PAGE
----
On May 1, the Department of Family and Medical Leave (“Department”) extended two deadlines for employer obligations in complying with Paid Family Medical Leave Act, G. L. c. 175M (“Act”). First, the deadline for providing written notice to employees of the rights and benefits available under the Act has been extended from May 31 to June 30. Second, the deadline for submitting applications for an exemption from the Act for the first quarter (July to September 2019) has been extended from June 30 to September 20. The latter extension will not apply to subsequent quarters. Moving forward, exemptions must be approved by the end of the prior quarter. Employers must still begin collecting payroll deductions from employees by July 1 and remit them to the Department by October 31.
More information on applying for an exemption, which must be done through MassTaxConnect, may be found on the Department’s updated website. This information includes the required documentation, how to calculate the required surety bond, and minimum benefit requirements. The Department has indicated that, if an application for an exemption for the first quarter is denied, the employer will be responsible for remitting the full contribution amount from July 1 forward.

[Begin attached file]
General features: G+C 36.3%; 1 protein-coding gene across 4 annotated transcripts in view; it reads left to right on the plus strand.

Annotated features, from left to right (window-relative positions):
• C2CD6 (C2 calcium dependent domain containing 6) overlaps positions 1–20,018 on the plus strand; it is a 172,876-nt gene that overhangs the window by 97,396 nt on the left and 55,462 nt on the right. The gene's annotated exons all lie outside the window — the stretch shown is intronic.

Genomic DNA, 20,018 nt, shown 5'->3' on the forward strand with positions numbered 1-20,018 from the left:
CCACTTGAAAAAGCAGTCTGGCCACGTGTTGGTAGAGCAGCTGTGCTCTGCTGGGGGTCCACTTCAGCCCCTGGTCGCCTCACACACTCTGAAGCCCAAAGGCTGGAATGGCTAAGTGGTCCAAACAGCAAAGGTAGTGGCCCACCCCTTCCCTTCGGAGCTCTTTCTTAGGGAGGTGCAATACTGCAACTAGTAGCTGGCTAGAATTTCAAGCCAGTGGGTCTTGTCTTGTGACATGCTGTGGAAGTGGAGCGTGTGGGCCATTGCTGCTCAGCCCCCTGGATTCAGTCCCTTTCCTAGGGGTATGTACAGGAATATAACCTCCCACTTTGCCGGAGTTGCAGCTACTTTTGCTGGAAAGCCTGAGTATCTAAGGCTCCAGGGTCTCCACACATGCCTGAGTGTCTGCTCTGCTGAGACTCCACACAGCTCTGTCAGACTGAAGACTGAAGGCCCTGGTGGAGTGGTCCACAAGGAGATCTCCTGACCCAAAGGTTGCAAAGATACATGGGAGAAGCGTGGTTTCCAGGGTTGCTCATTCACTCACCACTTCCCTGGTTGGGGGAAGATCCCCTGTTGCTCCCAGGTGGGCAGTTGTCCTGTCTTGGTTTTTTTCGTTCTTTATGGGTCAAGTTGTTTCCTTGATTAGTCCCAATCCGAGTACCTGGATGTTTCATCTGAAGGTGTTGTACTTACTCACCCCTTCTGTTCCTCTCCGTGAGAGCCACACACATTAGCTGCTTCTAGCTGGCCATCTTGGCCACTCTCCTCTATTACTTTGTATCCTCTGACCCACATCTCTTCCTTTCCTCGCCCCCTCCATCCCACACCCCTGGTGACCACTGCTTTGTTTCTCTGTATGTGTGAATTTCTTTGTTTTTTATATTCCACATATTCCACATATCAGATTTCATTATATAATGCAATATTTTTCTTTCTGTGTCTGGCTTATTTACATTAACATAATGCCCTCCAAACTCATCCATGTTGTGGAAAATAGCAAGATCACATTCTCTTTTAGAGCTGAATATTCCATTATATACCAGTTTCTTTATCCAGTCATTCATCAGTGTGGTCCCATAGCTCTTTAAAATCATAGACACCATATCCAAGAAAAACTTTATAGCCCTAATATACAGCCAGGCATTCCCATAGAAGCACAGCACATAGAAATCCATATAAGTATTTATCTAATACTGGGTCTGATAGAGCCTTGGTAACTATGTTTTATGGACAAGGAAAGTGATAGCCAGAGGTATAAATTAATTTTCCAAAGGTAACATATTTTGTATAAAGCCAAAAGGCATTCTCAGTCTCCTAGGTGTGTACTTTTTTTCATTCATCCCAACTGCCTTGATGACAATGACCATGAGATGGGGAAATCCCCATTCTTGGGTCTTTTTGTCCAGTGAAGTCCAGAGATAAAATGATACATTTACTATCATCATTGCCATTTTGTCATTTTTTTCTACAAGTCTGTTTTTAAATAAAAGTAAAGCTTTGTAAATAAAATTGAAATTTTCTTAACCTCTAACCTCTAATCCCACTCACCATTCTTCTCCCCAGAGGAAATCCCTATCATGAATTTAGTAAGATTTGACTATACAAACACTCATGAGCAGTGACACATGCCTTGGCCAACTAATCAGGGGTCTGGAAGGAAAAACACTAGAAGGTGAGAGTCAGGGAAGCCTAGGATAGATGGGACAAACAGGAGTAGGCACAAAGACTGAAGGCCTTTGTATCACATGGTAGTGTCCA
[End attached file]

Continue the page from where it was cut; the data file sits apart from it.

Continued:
The Department recently released guidance on the notice that must be given to employees by June 30, as we previously reported. This notice must be given in addition to displaying a mandatory poster in the workplace. After June 30, employees must receive the notice within thirty (30) days of their start date.
In addition to the extensions, the Department announced that it has sought guidance from the Internal Revenue Service (“IRS”) on the tax implications of the Act. The tax treatment of contributions and benefits will be governed by federal tax law. Employers may wonder, for example, whether contributions should be withheld from pre-tax or after-tax wages. The Department anticipates that the IRS will conclude that contributions should be withheld from after-tax wages, but more information will be forthcoming. For now, employers should consult with their tax advisers on these questions.
These obligations are part of a larger scheme rolling out paid family and medical leave in Massachusetts in the coming months, as explained in our prior posts. We recently covered the Department’s draft regulations for public comment, which shed light on some of these obligations. Public hearings on the regulations, which the Department plans to issue by July 1, are scheduled for May 23 in Holyoke and May 24 in Boston.
The Department continues to release frequent guidance on complying with the Act, which we will monitor. Check back for further updates on this important development in Massachusetts.
Employers with questions about the Act and how they should proceed to ensure they will be in compliance throughout its phased implementation should contact one of Conn Kavanaugh’s experienced employment lawyers.